From reviewing your CVs, I see that each of you comes from a different research background. Professor Mildenberger, you study the politics of climate change, whereas Professor Hazlett, you focus on methodologies that allow researchers to make causal claims in a variety of fields. Coming from those two perspectives, how did this study come about?
Chad Hazlett and Matto Mildenberger: We are both very interested in work that carefully seeks to characterize what can and cannot be claimed about the effects of real-world events on real-world behaviors. Thinking about how to apply this in the area of climate change, we tossed around a few ideas. Initially, we were interested in how power outages caused by hurricanes might affect support for costly pro-climate ballot initiatives. While we tried to get data on outages from power operators and from satellite imaging, this proved unreliable. Eventually we both ended up in California, however, and before long it became obvious to us that wildfires are a real threat that could influence beliefs and behaviors, and that ballot measures are widely employed here, offering a real, politically relevant outcome.
As you note in the article, the negative effects of climate change are already upon us. This study looks at the effect of proximity to climate-related disasters (in this case, wildfires) on support for climate policies. What did your research find?
CH and MM: We found that within two years after a wildfire occurs within 5 kilometers of an area, support for climate-related ballot measures is on average 5-6 percentage points higher. This estimate comes from within-location variation, so effectively leverages randomness in “when” a place that is susceptible to wildfires experiences one. The estimated effect decays to nearly zero as distance grows to 15 kilometers. Moreover, these estimated effects are driven by large effect sizes in highly Democratic areas, whereas highly Republican areas show almost no effect. We thus conclude that experienced climate threat likely enhances willingness to support costly pro-climate actions, but only in Democratic areas.
We know that wildfires are linked to climate change. However, we also know that other factors, such as forest fuel buildup, also contribute to wildfires. Did your design attempt to address whether study subjects attributed the wildfires they experienced to the negative effects of climate change?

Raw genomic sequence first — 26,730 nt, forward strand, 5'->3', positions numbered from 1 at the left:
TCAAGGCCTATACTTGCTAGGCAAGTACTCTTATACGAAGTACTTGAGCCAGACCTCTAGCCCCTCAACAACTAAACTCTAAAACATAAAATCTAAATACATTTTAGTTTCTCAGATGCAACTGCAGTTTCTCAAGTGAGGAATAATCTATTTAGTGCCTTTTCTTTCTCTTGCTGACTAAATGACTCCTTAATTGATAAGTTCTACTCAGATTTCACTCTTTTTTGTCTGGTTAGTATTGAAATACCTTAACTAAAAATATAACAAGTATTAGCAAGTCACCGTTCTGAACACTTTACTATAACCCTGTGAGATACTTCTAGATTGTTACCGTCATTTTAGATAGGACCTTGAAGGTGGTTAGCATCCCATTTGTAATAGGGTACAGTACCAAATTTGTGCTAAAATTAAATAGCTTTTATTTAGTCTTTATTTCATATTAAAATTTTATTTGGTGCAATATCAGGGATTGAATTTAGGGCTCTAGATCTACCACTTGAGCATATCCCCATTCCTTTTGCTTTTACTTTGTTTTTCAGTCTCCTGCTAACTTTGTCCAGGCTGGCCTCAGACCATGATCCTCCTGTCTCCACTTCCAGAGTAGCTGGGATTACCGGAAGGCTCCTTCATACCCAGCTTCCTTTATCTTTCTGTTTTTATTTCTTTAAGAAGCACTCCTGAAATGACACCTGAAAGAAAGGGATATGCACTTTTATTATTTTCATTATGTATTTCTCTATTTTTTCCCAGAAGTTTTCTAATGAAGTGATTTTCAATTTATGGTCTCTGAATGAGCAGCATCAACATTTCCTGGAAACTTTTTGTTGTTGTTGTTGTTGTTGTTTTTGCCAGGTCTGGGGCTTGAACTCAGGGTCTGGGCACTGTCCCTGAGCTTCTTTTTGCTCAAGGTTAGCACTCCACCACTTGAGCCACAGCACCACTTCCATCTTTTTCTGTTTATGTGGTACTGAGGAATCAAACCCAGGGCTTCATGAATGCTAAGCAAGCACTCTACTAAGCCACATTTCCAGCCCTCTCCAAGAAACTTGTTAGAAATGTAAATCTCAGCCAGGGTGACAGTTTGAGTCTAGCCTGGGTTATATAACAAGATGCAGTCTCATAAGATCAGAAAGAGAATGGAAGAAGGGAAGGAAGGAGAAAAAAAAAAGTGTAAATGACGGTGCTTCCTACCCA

CH and MM: We did not address this directly. Indeed, one downside of focusing on a very real political outcome—actual vote on ballot initiatives—is that we cannot go back and ask additional questions of this kind. That said, we find that the effect of experienced wildfire on political behavior is concentrated in highly democratic areas. One might reasonably argue that this occurs because, in highly Democratic areas, voters are more likely to believe in climate change and to attribute the increased rate of wildfires to them.
How do the findings from this study advance our knowledge of what drives support for climate mitigation and adaptation measures?
CH and MM: One political barrier to enacting climate policies has been the temporal mismatch between short-term climate policy costs and long-term climate policy benefits. However, as the impacts of climate change realize, the costs of inaction might become more salient to the public, increasing political incentives to take the threat seriously. In previous work, we have reviewed the empirical evidence for this idea that direct experience with climate change might shape climate opinions. Contrary to what advocates hope, that empirical evidence is mixed. Although many studies have found evidence of a weak effect of local temperature and extreme weather events on climate opinion, these effects are often ephemeral. Further, most studies focus on attitudinal dependent variables or, at best, self-reported behavioral intentions. Our paper adds to this literature with its ability to use realized political behavior (climate policy voting outcomes) as its dependent variable. We are thus able to explore the effect of direct experience on climate opinion in a real-world setting.
What are the policy implications of these findings? In particular, what conclusions can we draw from this study to inform expectations for climate policy support in more politically heterogeneous (or outright climate crisis-denying) parts of the world?
CH and MM: As is so often the case, when we try our best to learn the effects of some things (wildfires) on other things (political behavior), we might not like the answer, and the answer might not lead to obvious policy recommendations. Here, it is a mixed bag. That wildfire experience might spur higher willingness to pay for pro-climate policies is superficially promising: as the effects of climate change become ever more apparent, we can hope this spurs action, even if earlier action would have been cheaper and more effective. On the other hand, it remains worrying that this effect falls off quickly with distance to wildfires, and that we do not see this relationship in heavily Republican areas—where ample prior work has shown that fewer voters to believe in or be concerned about climate change. These results suggest that direct experiences with climate change may increase issue prioritization among voters who already accept climate science, but will be unlikely to change the minds of voters who do not. Of course, we do not know how far this work generalizes, and look forward to seeing future work on other types of disasters and outcomes and in other areas.